Google Analytics?

Two things:

1. Are people using Google Analytics? I've used another stat counter for a few years, but popping over to Google's surveillance gear, the display is pretty appealing.

2. The New York Times has this article about how blogging can help your business. I guess academic bloggers work from this model a bit, but my own stock has been falling fer sure as this blog hangs out on chill mode.


Bird Year / Big Year Birding

As part of some writing I'm doing about big year birding, I just came across this blog detailing a family out on bikes birding around North America. The deal with typical big-year birding is that it's incredibly wasteful, or can be, involving a lot of driving and flying and all of that. These guys are out doing it on bikes.

How cool is that!?

I want to be out birding on my bike tooooooo!


Found Friday Goes Dialogic

CF, one of the faculty members working hard on the Found Initiative (NEH grant #45959-P-13), sends in this doozy of a dialogic note. It was found locally and will soon be indexed in the archive.

click to enlarge,
if you're into that
kind of thing


10 Years Online at UIUC

I recently had my students talking about how they'd redo the current UIUC homepage. Now I learn that the last ten years of UIUC home pages are still archived and online:


You can see, clicking through the archive, that a new design pretty much sustains about two revisions, with only minor changes going down every other time. You can also see what has pretty much been a maxim of page design over the past decade: revise annually or bi-annually.

This amped-up revision schedule is tough for folks to comprehend, I think, given the more lasting nature of designs in print. At the same time, I wonder sometimes if the every-year-or-so revision schedule common online will at some time slow down, possibly as conventions get codified.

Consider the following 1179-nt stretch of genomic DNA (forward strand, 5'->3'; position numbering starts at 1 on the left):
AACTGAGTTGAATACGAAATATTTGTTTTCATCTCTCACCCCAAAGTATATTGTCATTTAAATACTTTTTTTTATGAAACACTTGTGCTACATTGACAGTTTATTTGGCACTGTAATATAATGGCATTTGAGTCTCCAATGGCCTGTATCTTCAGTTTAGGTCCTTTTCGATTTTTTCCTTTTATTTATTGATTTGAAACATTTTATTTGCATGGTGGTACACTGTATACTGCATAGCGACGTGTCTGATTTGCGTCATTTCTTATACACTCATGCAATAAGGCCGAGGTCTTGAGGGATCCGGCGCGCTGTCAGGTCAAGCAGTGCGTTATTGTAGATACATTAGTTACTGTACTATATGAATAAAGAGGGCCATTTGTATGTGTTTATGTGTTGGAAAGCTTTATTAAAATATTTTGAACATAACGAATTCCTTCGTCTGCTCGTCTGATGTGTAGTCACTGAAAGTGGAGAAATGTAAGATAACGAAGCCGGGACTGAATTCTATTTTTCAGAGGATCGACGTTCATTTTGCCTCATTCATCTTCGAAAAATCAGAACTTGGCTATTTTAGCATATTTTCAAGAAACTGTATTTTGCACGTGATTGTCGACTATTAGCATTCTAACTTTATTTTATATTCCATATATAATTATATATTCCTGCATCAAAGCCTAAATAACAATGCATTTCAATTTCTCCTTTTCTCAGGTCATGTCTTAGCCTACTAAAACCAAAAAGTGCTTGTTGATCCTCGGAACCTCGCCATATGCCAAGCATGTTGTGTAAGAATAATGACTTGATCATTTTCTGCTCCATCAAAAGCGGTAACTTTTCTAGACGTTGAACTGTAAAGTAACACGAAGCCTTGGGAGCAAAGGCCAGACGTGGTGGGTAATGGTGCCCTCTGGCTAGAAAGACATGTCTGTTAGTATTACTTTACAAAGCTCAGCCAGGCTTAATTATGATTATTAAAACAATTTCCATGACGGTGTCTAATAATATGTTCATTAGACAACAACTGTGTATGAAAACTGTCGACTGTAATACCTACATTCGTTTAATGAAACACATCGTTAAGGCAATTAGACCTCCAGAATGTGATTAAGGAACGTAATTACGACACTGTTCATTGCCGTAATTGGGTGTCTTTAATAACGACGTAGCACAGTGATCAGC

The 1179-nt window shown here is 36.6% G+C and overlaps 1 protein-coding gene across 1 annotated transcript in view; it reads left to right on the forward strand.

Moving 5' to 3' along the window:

Anyway. It's fun using the Wayback Machine to cruise old academic websites. Harvard in 1997 is funnnny, while UCLA is kinda funky.



A few weeks ago, before presenting at SLSA, I posted a short video version of my conference paper. I don't know where I got this idea, but it was kind of fun to do.

Related to this use of video, GH tells me about scivee.tv, a site dedicated to pubcasts: video presentations of current research. Perusing the videos on the site (which focuses on science), I see that some of the videos are pretty polished with others being like way diy.

I think this use of online video is pretty interesting and cool: a leveraging of online video for the distribution of academic knowledge in a way that's very personal and low-key. Many of the videos come bundled with pdfs of related articles, and the video format makes it easy to present many more images than we typically see in print.

So yeah: consider cutting a video of your next conference presentation or article.


Found Friday: Test Time

Music Citations: Zero 7's "In the Waiting Line" and Max Brooks' The Zombie Survival Guide



Though I found a tad bit of time to work on the website for the journal, I've pretty much been doing teaching and administrative stuff lately. That's what happens this time of year: the random craziness gets cranked up a bit and things like, um, writing get tough to find time for. At least for me.

I was notified, however, that the research team at Found Friday, Inc. received a foundling via inter-departmental snailage, and I'm looking forward to seeing it processed and put online. Prolly Friday.